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What to Do Right After You Make a Mistake at Work

Face it: nobody likes to screw up at work. But between the never-ending email chains, the mindless meetings, the high-stakes projects, the spreadsheets and the changing priorities, mistakes are bound to happen.
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Here’s the good news: we’re all human, and we’ve all made mistakes at work (some bigger than others). If you do happen to screw up, take heart in the reality that all is usually not lost. Assuming you haven’t done anything that ethically jeopardizes your organization, you can usually fix your mistake with some planning and accountability.

The next time you make a mistake at work, take a pause, and consider these tips for bouncing back after an office screw-up.

1. Get Things Under Control.

Is there an immediate fire that needs to be put out? Do you need to step out of the meeting, un-publish something, delete a tweet, apologize, send a follow-up email, make a phone call? Before you do anything, get the immediate situation under control.

2. Survey the Damage.

Did the entire office accidentally read that sensitive email thread? How many of the ad placements were affected? Has the dishwasher flooded the entire bottom floor, or just the kitchen? What’s the stock price sitting at now? Before doing anything, get a clear sense of the actual extent of the damage, then take a few minutes to process the scope. Fight the urge to respond reactively, and instead get all your information together before alerting the appropriate parties.

When you make a mistake at work, don't just react. Put out the fire and gather information before you proceed.Click To Tweet

3. Document everything.

Take a screenshot of the post if you hit publish too soon, or save a draft of the e-mail you accidentally sent. Whether or not you think you’ll need it, it’s good to have documentation of the slip-up should there be a deeper discussion later. This rule holds true for pretty much anything: did you get into a fender-bender in the company car? Did you post the wrong piece of content on the wrong client’s account? Did you greenlight a project before checking with your boss? Before reaching out to discuss the mishap, make sure you’ve got everything documented — it’ll come in handy when running through the situation with your boss.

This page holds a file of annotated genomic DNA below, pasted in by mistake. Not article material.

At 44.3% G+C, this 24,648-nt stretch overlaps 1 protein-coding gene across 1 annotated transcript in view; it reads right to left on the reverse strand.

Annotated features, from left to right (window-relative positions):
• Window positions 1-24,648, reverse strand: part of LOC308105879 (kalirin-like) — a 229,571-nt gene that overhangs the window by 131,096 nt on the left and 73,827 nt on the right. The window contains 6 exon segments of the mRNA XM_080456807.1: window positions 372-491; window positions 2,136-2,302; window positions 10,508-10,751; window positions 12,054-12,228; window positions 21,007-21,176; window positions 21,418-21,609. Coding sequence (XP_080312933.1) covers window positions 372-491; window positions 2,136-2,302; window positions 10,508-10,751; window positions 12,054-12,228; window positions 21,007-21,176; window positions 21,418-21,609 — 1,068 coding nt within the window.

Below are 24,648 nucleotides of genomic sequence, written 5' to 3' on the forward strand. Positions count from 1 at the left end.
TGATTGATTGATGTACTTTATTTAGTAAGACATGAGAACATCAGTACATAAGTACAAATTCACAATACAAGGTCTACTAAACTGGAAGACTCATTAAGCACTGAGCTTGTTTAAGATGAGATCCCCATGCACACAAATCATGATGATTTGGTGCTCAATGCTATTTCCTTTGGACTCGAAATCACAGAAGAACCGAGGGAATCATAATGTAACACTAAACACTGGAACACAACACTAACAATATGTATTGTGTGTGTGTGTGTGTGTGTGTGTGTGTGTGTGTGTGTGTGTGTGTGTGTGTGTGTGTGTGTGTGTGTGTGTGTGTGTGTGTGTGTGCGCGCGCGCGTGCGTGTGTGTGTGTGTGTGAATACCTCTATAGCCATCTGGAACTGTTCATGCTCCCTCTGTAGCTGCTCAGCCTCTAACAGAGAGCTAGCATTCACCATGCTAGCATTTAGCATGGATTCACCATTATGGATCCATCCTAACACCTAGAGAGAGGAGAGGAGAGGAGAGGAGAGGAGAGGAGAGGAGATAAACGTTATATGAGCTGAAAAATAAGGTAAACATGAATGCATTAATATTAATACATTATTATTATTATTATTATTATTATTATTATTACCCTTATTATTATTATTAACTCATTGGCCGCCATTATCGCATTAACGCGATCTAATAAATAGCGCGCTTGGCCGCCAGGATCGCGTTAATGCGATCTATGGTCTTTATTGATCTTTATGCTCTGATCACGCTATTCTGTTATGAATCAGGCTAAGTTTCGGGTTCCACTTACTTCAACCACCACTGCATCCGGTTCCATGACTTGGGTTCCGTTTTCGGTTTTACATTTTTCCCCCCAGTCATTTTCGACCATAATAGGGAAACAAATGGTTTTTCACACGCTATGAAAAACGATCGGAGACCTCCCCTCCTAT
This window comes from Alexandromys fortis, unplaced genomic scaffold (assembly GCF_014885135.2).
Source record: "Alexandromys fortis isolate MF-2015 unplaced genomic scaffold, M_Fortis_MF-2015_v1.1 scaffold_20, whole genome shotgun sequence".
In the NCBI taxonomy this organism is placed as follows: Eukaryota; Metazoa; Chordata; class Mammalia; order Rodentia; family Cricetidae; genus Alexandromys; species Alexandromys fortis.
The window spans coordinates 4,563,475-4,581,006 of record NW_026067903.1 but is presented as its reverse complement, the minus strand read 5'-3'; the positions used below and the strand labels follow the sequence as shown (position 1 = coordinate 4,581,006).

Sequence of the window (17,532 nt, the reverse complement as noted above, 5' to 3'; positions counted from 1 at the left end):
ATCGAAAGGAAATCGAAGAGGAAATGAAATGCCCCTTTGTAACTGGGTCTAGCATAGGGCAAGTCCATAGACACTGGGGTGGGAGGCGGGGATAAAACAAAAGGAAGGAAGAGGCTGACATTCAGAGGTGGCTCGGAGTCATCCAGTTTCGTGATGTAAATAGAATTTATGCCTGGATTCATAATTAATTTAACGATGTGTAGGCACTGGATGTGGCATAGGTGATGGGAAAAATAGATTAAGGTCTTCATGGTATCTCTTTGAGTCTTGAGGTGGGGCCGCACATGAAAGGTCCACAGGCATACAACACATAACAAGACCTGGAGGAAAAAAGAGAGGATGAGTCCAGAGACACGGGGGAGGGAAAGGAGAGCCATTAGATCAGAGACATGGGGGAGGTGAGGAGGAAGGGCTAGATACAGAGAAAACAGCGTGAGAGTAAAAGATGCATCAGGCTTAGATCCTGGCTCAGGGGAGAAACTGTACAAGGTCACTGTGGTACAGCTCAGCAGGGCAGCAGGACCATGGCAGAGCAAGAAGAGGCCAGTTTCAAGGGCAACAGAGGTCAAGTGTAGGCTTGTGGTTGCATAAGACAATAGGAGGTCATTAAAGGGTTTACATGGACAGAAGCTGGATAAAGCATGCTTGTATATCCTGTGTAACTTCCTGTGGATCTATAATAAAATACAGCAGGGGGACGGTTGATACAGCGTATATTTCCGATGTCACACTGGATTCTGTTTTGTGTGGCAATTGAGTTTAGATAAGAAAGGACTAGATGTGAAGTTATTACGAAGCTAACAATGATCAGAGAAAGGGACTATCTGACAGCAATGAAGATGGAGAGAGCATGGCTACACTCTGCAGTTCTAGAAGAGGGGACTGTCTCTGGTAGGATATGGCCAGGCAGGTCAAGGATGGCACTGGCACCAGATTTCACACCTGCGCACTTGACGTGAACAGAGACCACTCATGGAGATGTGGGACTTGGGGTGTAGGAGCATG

4. Make a Plan of Action.

How will you share the news with your team? Does the client need to know? If so, how will you frame the conversation? Before spreading the word to anyone, make a plan of action for how you’ll explain the situation. Need a sounding board? Tap someone you trust, and make sure they know you expect them to keep things under wraps.

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5. Mea Culpa.

Whether you flubbed up a project or offended a coworker, one the first things to do after making a mistake at work is own up to it. There’s power in admitting fault, and it doesn’t have to make you look weak or negligent. On the contrary, owning your mistake shows that you’re professional enough to admit when you’ve failed, and that you’re proactive enough to take action and find a solution.

6. Communicate With Your Boss.

Even if it’s just a minor error, and especially if you’ve already handled it, be sure to keep your manager in the loop. Keeping the mistake from your boss will just make you look shady. Plus, bringing the mistake to them personally gives you the opportunity to frame the narrative and reassure them of how you’ll avoid similar mistakes moving forward.

7. Learn From It

Finally, recognize that mistakes are fine as long as you don’t make a habit out of making them. Look at is this way: mistakes at work are critical for helping us understand how not to do business. If we never failed, we’d never improve. As hokey as it sounds, use the mistake as a growing edge. Spend some time looking at the situation, figure out why you screwed up in the first place and make a plan for how you’ll avoid similar mistakes in the future.

Tell Us What You Think

What’s the worst error you’ve ever made on the job, and how did you recover from it? We want to hear from you. Tell us your story in the comments or join the conversation on Twitter.

Megan Shepherd
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